Waynfletes on Tyneside - a Wiltshireman's view

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Rehearsing in the Sage

Winchester and Newcastle: if one were to ask members of the public in and around Winchester what connects these two cities, I wonder how many people would know that there is a Diocesan link between their two cathedrals and, moreover, that this has existed since the 1980's? It is this link that lay at the heart of a concert last Spring in Winchester cathedral when members of the Newcastle Bach Choir joined forces with the Waynflete Singers to perform Mendelssohn's great oratorio Elijah. Now, as a reciprocal gesture, the Waynfletes have travelled to Newcastle to perform in Gateshead's wonderful 'Sage' concert hall where, on Sunday 24 November, they sang Elgar's last religious oratorio The Kingdom.

We descended on Tyneside by train, plane, coach and car, some of us being hosted by members of the home choir and the rest staying in a hotel in the city centre. The schedule was quite hectic: arriving on the coach on Friday at 4.40pm, we had to be in rehearsal at the University at 5.30. Saturday was mostly a free day: the rain bucketed down and while some brave souls ventured out to Vindolanda, the Roman fort and museum, the rest of us explored Newcastle and got wet!

Saturday evening brought another rehearsal at the University - by this time we felt we were getting to know the music really well and were able to get our eyes off the music and watch Eric Cross, who made the most of Elgar's detailed markings concerning subtle tempo fluctuations (one or two of Eric's largamente bars seemed to go for ever...!).

Sunday brought, not the usual long lie-in, but an early start, leaving for the Sage at 8.45 for a three-hour rehearsal: our first with the University orchestra. The Sage overlooks the Tyne, with its magnificent bridges and is a spectacular, gorgeous building, designed to make the most of the views over the river (at night the hall also looks fabulous from the outside). The concert hall itself is, as one might expect, acoustically very fine, although it does have a slightly unnerving habit of making you sound as though you are pefforming a solo and every nuance shows. After a break for lunch we lined up for the performance: no-one will ever forget the Bach Choir's concert manager, who gave us detailed, military-precision instructions on everything and then, having spent 15 minutes issuing them, said he would repeat it all later just to remind us!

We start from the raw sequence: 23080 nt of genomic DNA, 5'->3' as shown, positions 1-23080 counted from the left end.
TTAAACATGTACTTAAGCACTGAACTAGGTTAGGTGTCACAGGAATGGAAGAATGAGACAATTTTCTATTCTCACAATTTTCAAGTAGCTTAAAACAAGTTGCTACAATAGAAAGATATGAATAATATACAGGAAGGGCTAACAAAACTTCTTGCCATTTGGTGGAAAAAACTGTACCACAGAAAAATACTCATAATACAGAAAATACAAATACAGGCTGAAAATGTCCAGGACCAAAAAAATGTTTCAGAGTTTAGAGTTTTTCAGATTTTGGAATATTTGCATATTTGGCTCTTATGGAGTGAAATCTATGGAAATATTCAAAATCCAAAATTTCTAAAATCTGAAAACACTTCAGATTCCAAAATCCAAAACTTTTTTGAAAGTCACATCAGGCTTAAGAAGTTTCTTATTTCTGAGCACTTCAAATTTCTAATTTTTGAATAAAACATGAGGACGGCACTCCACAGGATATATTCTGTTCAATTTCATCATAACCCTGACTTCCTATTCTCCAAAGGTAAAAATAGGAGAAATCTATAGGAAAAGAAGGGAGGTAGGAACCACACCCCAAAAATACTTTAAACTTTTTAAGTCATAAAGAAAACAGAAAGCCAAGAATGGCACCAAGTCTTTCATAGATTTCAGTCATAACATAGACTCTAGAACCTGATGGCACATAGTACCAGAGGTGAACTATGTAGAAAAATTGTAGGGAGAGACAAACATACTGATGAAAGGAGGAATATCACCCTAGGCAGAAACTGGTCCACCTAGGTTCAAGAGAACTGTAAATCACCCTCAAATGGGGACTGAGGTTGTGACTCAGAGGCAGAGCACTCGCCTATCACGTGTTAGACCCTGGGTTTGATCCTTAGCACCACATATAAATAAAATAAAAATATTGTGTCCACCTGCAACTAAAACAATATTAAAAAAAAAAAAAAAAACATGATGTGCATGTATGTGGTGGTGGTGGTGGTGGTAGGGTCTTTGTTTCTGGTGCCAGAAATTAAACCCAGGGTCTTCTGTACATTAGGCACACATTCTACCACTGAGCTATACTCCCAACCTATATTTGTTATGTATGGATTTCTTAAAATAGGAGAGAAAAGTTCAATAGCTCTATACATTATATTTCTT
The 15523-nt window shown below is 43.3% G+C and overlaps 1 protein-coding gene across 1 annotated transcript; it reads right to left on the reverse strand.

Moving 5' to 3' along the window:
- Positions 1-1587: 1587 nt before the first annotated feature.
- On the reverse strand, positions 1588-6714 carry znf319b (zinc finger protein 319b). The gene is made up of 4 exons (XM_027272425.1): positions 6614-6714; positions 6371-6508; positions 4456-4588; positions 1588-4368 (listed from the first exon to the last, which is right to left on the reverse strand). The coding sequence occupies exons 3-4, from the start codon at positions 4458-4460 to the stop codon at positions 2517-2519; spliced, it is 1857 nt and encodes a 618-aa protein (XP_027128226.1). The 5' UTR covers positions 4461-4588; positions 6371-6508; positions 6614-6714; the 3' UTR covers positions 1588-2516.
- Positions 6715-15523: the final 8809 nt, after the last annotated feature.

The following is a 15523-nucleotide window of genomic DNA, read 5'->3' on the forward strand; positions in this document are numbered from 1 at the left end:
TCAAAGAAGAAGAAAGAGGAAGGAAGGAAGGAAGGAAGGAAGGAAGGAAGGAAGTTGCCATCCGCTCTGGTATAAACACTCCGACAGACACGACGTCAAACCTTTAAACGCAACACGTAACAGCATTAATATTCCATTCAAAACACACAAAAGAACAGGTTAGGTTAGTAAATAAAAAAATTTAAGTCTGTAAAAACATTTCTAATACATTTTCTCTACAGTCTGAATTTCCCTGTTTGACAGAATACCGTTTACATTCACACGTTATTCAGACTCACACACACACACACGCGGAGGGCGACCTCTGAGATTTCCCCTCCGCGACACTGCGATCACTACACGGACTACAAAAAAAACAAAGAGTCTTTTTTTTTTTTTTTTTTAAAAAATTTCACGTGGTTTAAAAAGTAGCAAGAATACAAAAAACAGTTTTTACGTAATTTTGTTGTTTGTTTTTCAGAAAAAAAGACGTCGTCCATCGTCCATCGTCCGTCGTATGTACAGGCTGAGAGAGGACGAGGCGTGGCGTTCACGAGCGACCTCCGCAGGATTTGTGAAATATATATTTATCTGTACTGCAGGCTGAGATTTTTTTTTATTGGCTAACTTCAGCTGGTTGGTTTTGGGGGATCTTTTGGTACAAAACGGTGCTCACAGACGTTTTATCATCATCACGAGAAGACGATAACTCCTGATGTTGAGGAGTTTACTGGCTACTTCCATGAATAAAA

The concert went well and the soloists - Claire Rutter, Kitty Whately, Ed Lyon and Ben McAteer - were all very good and the audience most appreciative. There was no sign of Kitty Whately's well-known actor dad in the audience, but we did spot a certain Mr Lumsden, looking very relaxed in a checked shirt and carrying a hefty full score that had belonged to Richard Hickox and which contained all his markings. Ed Lyon is, of course, singing in our performance in Winchester and so it was a privilege to hear him give us a 'preview' of what is to come.

Monday brought another early start, as several of us departed for Durham to give a lunchtime concert in the cathedral. John Lunt was our MD for this, a half-hour recital of short choral works for which there was a small but appreciative audience. As the accompanist for three of the pieces, I caused some amusement with a last-minute footwear malfunction: about thirty minutes before the start of the concert my shoes began to disintegrate (I blame the Durham cobbles, but Geraldine says I shouldn't wear old shoes...!). The soles came adrift from the uppers and, with not enough time to get into Durham to buy some new shoes, I resorted to borrowing some gaffer tape from the cathedral's workmen. Unfortunately, it was silver tape, not black, but sartorial elegance was never my strong point. I hope to have better shoes for Winchester Cathedral...

It was a memorable trip, great fun, great music and great company. I would do it again without hesitation.


We'll be performing Elgar's "The Kingdom" in Winchester Cathedral on Saturday, 7 December

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